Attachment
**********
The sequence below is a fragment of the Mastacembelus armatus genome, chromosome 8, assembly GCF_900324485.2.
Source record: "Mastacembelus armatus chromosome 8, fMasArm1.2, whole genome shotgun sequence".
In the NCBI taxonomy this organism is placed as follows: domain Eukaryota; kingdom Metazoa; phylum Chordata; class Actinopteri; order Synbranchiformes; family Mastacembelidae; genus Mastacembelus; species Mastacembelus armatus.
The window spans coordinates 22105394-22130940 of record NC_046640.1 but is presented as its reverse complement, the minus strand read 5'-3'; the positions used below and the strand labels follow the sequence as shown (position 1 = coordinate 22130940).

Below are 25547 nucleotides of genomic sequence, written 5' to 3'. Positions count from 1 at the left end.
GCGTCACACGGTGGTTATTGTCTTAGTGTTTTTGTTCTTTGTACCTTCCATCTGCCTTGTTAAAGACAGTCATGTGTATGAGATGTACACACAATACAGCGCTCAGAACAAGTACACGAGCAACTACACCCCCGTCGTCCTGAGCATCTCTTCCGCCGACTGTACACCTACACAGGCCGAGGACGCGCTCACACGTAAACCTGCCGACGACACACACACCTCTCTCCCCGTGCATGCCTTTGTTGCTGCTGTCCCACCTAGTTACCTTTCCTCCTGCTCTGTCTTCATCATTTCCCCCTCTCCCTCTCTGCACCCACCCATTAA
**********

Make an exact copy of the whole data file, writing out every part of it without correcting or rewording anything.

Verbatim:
The sequence below is a fragment of the Mastacembelus armatus genome, chromosome 8, assembly GCF_900324485.2.
Source record: "Mastacembelus armatus chromosome 8, fMasArm1.2, whole genome shotgun sequence".
In the NCBI taxonomy this organism is placed as follows: domain Eukaryota; kingdom Metazoa; phylum Chordata; class Actinopteri; order Synbranchiformes; family Mastacembelidae; genus Mastacembelus; species Mastacembelus armatus.
The window spans coordinates 22105394-22130940 of record NC_046640.1 but is presented as its reverse complement, the minus strand read 5'-3'; the positions used below and the strand labels follow the sequence as shown (position 1 = coordinate 22130940).

Below are 25547 nucleotides of genomic sequence, written 5' to 3'. Positions count from 1 at the left end.
GCGTCACACGGTGGTTATTGTCTTAGTGTTTTTGTTCTTTGTACCTTCCATCTGCCTTGTTAAAGACAGTCATGTGTATGAGATGTACACACAATACAGCGCTCAGAACAAGTACACGAGCAACTACACCCCCGTCGTCCTGAGCATCTCTTCCGCCGACTGTACACCTACACAGGCCGAGGACGCGCTCACACGTAAACCTGCCGACGACACACACACCTCTCTCCCCGTGCATGCCTTTGTTGCTGCTGTCCCACCTAGTTACCTTTCCTCCTGCTCTGTCTTCATCATTTCCCCCTCTCCCTCTCTGCACCCACCCATTAA